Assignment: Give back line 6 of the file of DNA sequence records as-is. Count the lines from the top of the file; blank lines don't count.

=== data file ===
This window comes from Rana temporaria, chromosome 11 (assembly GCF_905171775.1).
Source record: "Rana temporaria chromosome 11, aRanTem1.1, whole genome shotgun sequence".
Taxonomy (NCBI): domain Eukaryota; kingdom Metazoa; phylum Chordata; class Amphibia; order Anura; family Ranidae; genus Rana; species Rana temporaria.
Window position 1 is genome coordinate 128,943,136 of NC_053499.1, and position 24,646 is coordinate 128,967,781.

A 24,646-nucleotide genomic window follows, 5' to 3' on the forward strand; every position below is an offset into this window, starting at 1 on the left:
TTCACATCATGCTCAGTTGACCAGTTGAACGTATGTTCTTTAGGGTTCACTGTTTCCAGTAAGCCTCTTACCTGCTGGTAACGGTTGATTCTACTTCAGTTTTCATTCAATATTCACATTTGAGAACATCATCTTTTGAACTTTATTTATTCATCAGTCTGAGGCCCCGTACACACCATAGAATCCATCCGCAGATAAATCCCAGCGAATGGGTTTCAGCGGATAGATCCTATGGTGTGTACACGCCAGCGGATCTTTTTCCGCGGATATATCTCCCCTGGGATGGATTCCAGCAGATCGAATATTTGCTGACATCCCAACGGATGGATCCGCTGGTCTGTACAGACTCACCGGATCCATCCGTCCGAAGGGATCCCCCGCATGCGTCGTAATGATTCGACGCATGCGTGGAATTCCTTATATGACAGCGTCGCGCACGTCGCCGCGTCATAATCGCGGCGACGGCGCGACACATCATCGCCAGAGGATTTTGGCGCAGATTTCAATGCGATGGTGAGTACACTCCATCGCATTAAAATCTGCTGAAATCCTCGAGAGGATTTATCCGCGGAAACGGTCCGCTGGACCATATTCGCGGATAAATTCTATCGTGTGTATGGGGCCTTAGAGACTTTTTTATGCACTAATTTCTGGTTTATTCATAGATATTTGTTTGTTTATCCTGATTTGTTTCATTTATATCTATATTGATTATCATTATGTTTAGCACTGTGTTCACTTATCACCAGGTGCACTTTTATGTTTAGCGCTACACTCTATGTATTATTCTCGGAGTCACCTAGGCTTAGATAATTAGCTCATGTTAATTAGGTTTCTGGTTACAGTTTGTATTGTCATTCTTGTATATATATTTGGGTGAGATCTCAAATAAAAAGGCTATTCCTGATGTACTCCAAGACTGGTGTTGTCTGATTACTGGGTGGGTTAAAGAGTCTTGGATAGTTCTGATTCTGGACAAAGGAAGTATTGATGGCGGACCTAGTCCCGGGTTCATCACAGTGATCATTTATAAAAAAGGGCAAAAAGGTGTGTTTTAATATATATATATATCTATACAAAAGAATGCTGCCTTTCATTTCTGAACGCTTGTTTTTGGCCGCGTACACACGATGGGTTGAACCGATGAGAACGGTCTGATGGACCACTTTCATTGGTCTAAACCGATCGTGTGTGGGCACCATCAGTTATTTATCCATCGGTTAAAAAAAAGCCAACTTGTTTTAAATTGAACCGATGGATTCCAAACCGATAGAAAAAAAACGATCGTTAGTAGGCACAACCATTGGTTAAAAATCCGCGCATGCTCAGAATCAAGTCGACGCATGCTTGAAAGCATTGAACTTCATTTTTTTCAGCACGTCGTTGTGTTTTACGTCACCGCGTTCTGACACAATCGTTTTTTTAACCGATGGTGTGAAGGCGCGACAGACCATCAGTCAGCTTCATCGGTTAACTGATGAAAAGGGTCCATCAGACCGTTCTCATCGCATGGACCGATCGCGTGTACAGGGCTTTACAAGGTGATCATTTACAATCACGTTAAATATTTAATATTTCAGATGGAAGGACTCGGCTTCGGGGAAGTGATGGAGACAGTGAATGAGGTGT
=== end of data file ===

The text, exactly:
TTCACATCATGCTCAGTTGACCAGTTGAACGTATGTTCTTTAGGGTTCACTGTTTCCAGTAAGCCTCTTACCTGCTGGTAACGGTTGATTCTACTTCAGTTTTCATTCAATATTCACATTTGAGAACATCATCTTTTGAACTTTATTTATTCATCAGTCTGAGGCCCCGTACACACCATAGAATCCATCCGCAGATAAATCCCAGCGAATGGGTTTCAGCGGATAGATCCTATGGTGTGTACACGCCAGCGGATCTTTTTCCGCGGATATATCTCCCCTGGGATGGATTCCAGCAGATCGAATATTTGCTGACATCCCAACGGATGGATCCGCTGGTCTGTACAGACTCACCGGATCCATCCGTCCGAAGGGATCCCCCGCATGCGTCGTAATGATTCGACGCATGCGTGGAATTCCTTATATGACAGCGTCGCGCACGTCGCCGCGTCATAATCGCGGCGACGGCGCGACACATCATCGCCAGAGGATTTTGGCGCAGATTTCAATGCGATGGTGAGTACACTCCATCGCATTAAAATCTGCTGAAATCCTCGAGAGGATTTATCCGCGGAAACGGTCCGCTGGACCATATTCGCGGATAAATTCTATCGTGTGTATGGGGCCTTAGAGACTTTTTTATGCACTAATTTCTGGTTTATTCATAGATATTTGTTTGTTTATCCTGATTTGTTTCATTTATATCTATATTGATTATCATTATGTTTAGCACTGTGTTCACTTATCACCAGGTGCACTTTTATGTTTAGCGCTACACTCTATGTATTATTCTCGGAGTCACCTAGGCTTAGATAATTAGCTCATGTTAATTAGGTTTCTGGTTACAGTTTGTATTGTCATTCTTGTATATATATTTGGGTGAGATCTCAAATAAAAAGGCTATTCCTGATGTACTCCAAGACTGGTGTTGTCTGATTACTGGGTGGGTTAAAGAGTCTTGGATAGTTCTGATTCTGGACAAAGGAAGTATTGATGGCGGACCTAGTCCCGGGTTCATCACAGTGATCATTTATAAAAAAGGGCAAAAAGGTGTGTTTTAATATATATATATATCTATACAAAAGAATGCTGCCTTTCATTTCTGAACGCTTGTTTTTGGCCGCGTACACACGATGGGTTGAACCGATGAGAACGGTCTGATGGACCACTTTCATTGGTCTAAACCGATCGTGTGTGGGCACCATCAGTTATTTATCCATCGGTTAAAAAAAAGCCAACTTGTTTTAAATTGAACCGATGGATTCCAAACCGATAGAAAAAAAACGATCGTTAGTAGGCACAACCATTGGTTAAAAATCCGCGCATGCTCAGAATCAAGTCGACGCATGCTTGAAAGCATTGAACTTCATTTTTTTCAGCACGTCGTTGTGTTTTACGTCACCGCGTTCTGACACAATCGTTTTTTTAACCGATGGTGTGAAGGCGCGACAGACCATCAGTCAGCTTCATCGGTTAACTGATGAAAAGGGTCCATCAGACCGTTCTCATCGCATGGACCGATCGCGTGTACAGGGCTTTACAAGGTGATCATTTACAATCACGTTAAATATTTAATATTTCAGATGGAAGGACTCGGCTTCGGGGAAGTGATGGAGACAGTGAATGAGGTGT